Things You Don't Know About iOS 15 [Updated]

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Philippe Gloaguen
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Apple has unveiled the first beta of iOS 15 to developers, and aside from the big news that made the news, such as the war against invisible pixels, many changes and improvements are also worth mentioning. Here, we've rounded up a few that we think are worth highlighting.

Regardless, as it's still in beta, there's no guarantee they'll be in the final version of iOS 15 released to the public this fall.

Accessibility settings by application

We have already talked about a new Control Center option that allows you to set the text size for individual applications (found below). But the per-app accessibility settings don't stop there.

Individual app customizations also include bold settings, button shapes, switches, transparency, contrast, color, motion, and more, allowing you to effectively reshape many elements of the app that can be cumbersome to use.

Small month calendar widget

The Square Calendar widget in iOS 14 displays only the current day and the events it contains, rather than the full calendar for the month, which can only be viewed on the larger 2 × 4 widget.

Fortunately, iOS 15 adds a new 2 × 2 widget that displays the full month's calendar with the current day highlighted. In another related change, you can now create a custom color for a calendar using the color picker, in addition to the seven predefined color options offered by the Calendar app.

Improved Siri suggestions

Apple continues to work to improve Siri in iOS 15, not only in terms of voice requests, which are now processed on the device instead of being sent to the cloud, but also in terms of Siri suggestions, as the following tip demonstrates. by a Redditor.

The user wished someone in their contacts a happy birthday during a Messages conversation, resulting in a notification saying "Siri has found a birthday" and the option to update that contact's card with their birthday. This is similar to the existing suggestion to add someone to your contacts if they say their name or have Name and Photo Sharing turned on, but it adds another layer of contextual awareness.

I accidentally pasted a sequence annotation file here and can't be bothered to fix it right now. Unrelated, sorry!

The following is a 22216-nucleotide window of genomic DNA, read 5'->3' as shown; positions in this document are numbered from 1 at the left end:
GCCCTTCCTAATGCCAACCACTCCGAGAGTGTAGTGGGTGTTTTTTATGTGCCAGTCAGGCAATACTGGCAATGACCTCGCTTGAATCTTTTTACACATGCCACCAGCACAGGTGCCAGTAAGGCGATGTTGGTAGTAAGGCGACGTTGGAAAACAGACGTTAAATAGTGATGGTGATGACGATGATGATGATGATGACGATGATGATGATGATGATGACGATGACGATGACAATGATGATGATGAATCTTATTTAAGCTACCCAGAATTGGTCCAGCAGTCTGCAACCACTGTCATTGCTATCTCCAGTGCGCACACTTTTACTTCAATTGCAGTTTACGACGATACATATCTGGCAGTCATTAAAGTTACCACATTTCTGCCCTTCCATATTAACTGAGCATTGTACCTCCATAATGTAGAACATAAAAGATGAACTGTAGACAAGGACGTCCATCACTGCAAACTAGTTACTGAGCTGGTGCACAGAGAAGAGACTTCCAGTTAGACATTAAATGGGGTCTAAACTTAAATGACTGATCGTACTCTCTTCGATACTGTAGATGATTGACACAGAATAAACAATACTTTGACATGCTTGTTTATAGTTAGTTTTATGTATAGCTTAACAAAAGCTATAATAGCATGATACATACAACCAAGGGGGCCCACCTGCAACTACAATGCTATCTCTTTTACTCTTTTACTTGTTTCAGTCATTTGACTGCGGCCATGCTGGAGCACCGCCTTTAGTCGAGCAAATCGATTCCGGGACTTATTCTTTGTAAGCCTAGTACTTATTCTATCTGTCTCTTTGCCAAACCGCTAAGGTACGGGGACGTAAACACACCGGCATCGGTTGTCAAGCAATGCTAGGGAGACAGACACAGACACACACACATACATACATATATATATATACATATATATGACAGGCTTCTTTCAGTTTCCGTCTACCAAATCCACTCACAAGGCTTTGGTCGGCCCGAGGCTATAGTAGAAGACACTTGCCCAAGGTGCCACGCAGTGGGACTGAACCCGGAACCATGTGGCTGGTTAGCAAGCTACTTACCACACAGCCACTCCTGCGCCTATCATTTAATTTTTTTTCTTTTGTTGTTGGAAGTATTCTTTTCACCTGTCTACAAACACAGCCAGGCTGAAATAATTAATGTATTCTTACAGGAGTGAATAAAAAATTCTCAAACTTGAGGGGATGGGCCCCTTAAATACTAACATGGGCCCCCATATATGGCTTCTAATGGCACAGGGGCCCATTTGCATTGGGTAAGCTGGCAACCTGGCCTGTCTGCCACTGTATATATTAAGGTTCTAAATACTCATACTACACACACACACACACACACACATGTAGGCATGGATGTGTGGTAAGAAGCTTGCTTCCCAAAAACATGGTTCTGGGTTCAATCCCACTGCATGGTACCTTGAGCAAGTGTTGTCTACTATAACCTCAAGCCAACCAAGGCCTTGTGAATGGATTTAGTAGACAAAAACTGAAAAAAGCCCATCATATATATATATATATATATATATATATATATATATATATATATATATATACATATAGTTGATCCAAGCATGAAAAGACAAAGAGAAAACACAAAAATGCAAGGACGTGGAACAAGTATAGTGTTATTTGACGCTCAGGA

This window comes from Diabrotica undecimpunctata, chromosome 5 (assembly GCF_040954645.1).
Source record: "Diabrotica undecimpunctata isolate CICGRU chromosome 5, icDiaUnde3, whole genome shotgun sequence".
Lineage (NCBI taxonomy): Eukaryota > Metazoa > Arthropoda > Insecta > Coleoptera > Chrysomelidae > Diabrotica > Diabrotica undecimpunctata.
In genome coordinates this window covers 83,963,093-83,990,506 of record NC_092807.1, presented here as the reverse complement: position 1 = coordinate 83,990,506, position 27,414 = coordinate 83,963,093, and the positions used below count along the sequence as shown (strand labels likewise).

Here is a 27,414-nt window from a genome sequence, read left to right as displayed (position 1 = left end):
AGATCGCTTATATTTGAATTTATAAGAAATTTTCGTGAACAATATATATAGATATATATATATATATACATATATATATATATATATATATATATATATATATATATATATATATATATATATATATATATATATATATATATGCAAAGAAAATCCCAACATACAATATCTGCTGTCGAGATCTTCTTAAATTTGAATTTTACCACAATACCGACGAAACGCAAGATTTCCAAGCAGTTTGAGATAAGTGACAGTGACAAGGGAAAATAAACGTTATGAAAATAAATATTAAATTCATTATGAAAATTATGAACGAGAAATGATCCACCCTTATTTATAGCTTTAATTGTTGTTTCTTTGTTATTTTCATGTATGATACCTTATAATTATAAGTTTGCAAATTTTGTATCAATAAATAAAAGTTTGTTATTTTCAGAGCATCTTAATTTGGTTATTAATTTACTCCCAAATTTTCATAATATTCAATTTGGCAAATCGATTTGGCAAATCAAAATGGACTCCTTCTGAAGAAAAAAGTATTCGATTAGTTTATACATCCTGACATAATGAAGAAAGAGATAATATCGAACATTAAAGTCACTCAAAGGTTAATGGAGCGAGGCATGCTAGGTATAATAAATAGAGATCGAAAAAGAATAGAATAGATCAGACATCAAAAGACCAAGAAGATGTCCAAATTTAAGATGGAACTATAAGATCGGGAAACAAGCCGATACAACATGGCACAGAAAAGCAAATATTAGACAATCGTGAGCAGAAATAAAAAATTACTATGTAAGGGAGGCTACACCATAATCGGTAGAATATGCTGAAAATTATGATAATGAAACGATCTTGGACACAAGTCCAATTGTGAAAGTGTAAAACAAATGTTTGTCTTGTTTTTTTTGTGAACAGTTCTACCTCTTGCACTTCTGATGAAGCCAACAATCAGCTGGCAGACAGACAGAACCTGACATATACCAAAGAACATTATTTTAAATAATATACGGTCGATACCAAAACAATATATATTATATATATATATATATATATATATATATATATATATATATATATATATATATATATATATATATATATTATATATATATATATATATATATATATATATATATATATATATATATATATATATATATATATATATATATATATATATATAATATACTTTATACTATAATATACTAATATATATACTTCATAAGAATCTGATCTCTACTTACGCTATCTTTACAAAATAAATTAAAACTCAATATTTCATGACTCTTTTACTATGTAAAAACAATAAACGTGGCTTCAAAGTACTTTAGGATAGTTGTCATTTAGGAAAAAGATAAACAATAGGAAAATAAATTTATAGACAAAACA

Custom frequency of notification summaries

In iOS 15, notifications have been redesigned, and Apple now also includes a notification summary option that uses on-device machine learning to automatically populate notifications based on priority in a new lock screen layout.

You can select which applications are included in the summaries, which appear on the lock screen whenever you want. For example, you might choose to have them delivered during lunchtime, after dinner, or the last thing before bedtime.

If it seems too small, no problem - you can have up to 12 individual notification summaries within a 24-hour period, which can be changed every hour during the business day, for example.

The selector returns to the original wheel

In iOS 14, Apple removed the original large wheel-shaped dial selector used to select beats and replaced it with a smaller dial selector, hidden behind a number entry field in a box. This new design was supposed to unify the two selection modes, but it also made it more difficult to navigate between numbers.

Fortunately, iOS 15 sees the return of the larger dial dial, but with a cleaner, more modern design. You can also tap the wheel to enter digits with the numeric keypad, so it basically retains the additional features of the previous version of iOS 14.

Custom text size per app

In iOS 14, you can add a button to Control Center that allows you to change the size of the text on the screen on the fly. All the changes you make are reflected throughout the system regardless of your preferences, but in iOS 15 this is no longer the case.

Open the text size picker in Control Center and you'll see new options to apply the text size setting to the system or only to the currently open application. iOS 15 will also remember your selection, so you can exit the app to do something else and then come back with your chosen text size for that particular app intact.

Perfect for making street names look bigger in Maps.

The magnifying glass for text selection returns

After its removal in iOS 13, Apple reintroduced a new version of the text selection magnifier. The new magnifier is a bit smaller than the original, but the fact that it has reappeared is great news.

From the user's perspective, Apple's reasoning for removing the magnifying glass has not been understood, as it makes it harder to see where the cursor is under the finger. Fortunately, this change is likely to remain, as Apple lists it as a feature on its iOS 15 page.

Drag apps from Spotlight to the home screen

In iOS 14, the functionality of app icons that appear in Siri Suggestions and Spotlight search results is limited to opening the app. In iOS 15, however, you can drag an app from Spotlight and drop it directly onto your home screen, which means you no longer have to continually drag app icons between home screen pages to rearrange them.

You can now also directly remove apps from Spotlight via a quick long press action that wasn't available in previous versions of iOS.

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